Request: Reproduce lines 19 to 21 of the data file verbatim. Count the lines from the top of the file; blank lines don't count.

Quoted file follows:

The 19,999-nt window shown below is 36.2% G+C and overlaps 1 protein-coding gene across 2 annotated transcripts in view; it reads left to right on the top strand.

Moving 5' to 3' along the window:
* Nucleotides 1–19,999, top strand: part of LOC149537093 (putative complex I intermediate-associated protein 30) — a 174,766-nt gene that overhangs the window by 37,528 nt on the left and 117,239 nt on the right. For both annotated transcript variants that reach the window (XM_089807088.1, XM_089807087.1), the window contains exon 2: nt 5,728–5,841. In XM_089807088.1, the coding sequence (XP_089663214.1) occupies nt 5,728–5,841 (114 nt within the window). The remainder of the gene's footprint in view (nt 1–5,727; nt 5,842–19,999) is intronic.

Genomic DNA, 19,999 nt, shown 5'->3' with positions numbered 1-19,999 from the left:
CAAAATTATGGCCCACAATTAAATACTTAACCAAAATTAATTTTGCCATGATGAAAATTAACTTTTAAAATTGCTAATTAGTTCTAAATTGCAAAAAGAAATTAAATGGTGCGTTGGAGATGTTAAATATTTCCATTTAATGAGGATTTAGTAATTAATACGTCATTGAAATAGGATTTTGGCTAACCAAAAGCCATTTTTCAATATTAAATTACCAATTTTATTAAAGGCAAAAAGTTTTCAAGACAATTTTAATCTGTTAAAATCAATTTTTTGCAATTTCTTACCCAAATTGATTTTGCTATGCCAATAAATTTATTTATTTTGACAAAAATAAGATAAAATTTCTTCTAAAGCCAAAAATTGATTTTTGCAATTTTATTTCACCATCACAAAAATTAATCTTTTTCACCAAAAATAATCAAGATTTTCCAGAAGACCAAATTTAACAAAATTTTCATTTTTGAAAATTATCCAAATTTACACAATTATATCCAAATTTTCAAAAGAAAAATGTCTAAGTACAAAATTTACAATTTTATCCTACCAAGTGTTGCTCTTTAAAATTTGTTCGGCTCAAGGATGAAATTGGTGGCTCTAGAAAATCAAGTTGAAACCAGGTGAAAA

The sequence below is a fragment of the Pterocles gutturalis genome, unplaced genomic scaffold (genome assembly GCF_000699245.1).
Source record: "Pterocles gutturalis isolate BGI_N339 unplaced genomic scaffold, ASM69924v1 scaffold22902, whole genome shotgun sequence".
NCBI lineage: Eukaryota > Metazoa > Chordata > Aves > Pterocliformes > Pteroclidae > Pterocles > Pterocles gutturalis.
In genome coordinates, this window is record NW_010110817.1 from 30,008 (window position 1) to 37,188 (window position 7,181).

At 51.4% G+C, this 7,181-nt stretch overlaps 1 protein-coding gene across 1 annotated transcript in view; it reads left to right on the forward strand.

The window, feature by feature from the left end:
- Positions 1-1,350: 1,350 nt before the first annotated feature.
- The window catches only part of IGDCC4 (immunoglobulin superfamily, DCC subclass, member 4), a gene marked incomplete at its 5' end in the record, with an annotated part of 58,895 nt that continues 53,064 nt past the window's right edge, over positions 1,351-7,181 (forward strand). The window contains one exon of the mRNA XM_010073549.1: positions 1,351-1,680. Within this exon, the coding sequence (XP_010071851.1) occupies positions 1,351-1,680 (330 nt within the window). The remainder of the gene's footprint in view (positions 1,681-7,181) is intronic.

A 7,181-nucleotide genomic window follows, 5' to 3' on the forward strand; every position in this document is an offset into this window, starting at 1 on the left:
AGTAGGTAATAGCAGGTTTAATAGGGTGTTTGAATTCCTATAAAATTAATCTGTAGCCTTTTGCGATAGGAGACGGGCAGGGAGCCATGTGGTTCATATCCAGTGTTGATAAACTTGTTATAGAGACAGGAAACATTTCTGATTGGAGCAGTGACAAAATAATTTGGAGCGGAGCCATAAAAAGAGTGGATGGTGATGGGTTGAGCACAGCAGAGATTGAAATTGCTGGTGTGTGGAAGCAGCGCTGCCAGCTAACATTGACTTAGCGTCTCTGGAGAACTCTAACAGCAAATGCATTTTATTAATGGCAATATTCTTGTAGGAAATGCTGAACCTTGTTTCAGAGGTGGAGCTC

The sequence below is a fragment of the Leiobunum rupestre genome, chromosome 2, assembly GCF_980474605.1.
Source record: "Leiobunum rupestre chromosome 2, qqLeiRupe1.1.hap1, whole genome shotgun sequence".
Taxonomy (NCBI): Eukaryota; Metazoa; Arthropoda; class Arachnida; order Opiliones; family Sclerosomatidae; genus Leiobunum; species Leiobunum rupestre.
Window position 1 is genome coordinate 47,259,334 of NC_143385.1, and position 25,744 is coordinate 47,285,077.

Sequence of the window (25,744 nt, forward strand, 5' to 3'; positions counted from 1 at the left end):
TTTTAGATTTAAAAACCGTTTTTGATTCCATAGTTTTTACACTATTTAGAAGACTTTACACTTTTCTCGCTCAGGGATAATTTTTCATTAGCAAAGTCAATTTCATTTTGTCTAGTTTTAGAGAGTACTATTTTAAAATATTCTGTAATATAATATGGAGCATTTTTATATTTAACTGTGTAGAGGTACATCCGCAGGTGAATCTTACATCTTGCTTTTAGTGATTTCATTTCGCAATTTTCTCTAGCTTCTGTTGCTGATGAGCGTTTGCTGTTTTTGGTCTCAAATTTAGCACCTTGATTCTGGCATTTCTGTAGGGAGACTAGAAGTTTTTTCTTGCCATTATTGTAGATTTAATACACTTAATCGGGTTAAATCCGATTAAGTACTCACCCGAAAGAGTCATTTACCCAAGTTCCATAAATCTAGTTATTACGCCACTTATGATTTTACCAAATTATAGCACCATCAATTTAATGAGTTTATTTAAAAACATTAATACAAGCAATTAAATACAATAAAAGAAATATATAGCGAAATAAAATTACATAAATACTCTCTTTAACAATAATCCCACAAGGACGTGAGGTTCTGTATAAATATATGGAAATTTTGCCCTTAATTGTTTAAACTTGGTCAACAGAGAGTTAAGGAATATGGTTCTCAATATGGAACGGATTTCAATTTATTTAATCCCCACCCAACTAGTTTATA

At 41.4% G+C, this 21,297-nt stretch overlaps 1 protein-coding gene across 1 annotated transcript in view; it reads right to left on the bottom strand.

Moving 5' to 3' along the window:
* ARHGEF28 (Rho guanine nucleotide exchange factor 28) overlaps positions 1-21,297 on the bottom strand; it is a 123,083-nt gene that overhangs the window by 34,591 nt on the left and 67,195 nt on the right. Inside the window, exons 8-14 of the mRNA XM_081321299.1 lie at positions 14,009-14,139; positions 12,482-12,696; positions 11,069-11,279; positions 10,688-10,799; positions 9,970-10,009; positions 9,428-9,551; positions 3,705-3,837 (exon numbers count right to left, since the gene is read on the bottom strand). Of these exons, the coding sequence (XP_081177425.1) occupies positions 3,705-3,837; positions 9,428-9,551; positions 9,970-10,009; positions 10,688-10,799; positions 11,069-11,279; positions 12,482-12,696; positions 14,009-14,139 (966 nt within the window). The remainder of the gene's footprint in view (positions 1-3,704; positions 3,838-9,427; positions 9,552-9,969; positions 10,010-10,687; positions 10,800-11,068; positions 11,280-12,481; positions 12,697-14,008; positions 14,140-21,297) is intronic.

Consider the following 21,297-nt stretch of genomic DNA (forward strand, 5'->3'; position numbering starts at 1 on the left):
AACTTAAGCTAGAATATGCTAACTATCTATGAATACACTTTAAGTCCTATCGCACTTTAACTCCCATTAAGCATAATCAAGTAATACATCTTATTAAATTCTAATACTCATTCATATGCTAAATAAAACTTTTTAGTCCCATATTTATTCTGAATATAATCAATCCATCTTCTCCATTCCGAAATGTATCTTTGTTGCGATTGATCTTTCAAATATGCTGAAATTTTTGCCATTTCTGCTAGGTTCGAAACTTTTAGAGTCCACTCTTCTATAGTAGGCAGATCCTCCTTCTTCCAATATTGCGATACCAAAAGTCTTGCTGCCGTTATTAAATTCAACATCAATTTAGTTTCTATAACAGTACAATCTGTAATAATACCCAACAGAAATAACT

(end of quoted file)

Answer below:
Window position 1 is genome coordinate 47,259,334 of NC_143385.1, and position 25,744 is coordinate 47,285,077.

Sequence of the window (25,744 nt, forward strand, 5' to 3'; positions counted from 1 at the left end):
TTTTAGATTTAAAAACCGTTTTTGATTCCATAGTTTTTACACTATTTAGAAGACTTTACACTTTTCTCGCTCAGGGATAATTTTTCATTAGCAAAGTCAATTTCATTTTGTCTAGTTTTAGAGAGTACTATTTTAAAATATTCTGTAATATAATATGGAGCATTTTTATATTTAACTGTGTAGAGGTACATCCGCAGGTGAATCTTACATCTTGCTTTTAGTGATTTCATTTCGCAATTTTCTCTAGCTTCTGTTGCTGATGAGCGTTTGCTGTTTTTGGTCTCAAATTTAGCACCTTGATTCTGGCATTTCTGTAGGGAGACTAGAAGTTTTTTCTTGCCATTATTGTAGATTTAATACACTTAATCGGGTTAAATCCGATTAAGTACTCACCCGAAAGAGTCATTTACCCAAGTTCCATAAATCTAGTTATTACGCCACTTATGATTTTACCAAATTATAGCACCATCAATTTAATGAGTTTATTTAAAAACATTAATACAAGCAATTAAATACAATAAAAGAAATATATAGCGAAATAAAATTACATAAATACTCTCTTTAACAATAATCCCACAAGGACGTGAGGTTCTGTATAAATATATGGAAATTTTGCCCTTAATTGTTTAAACTTGGTCAACAGAGAGTTAAGGAATATGGTTCTCAATATGGAACGGATTTCAATTTATTTAATCCCCACCCAACTAGTTTATA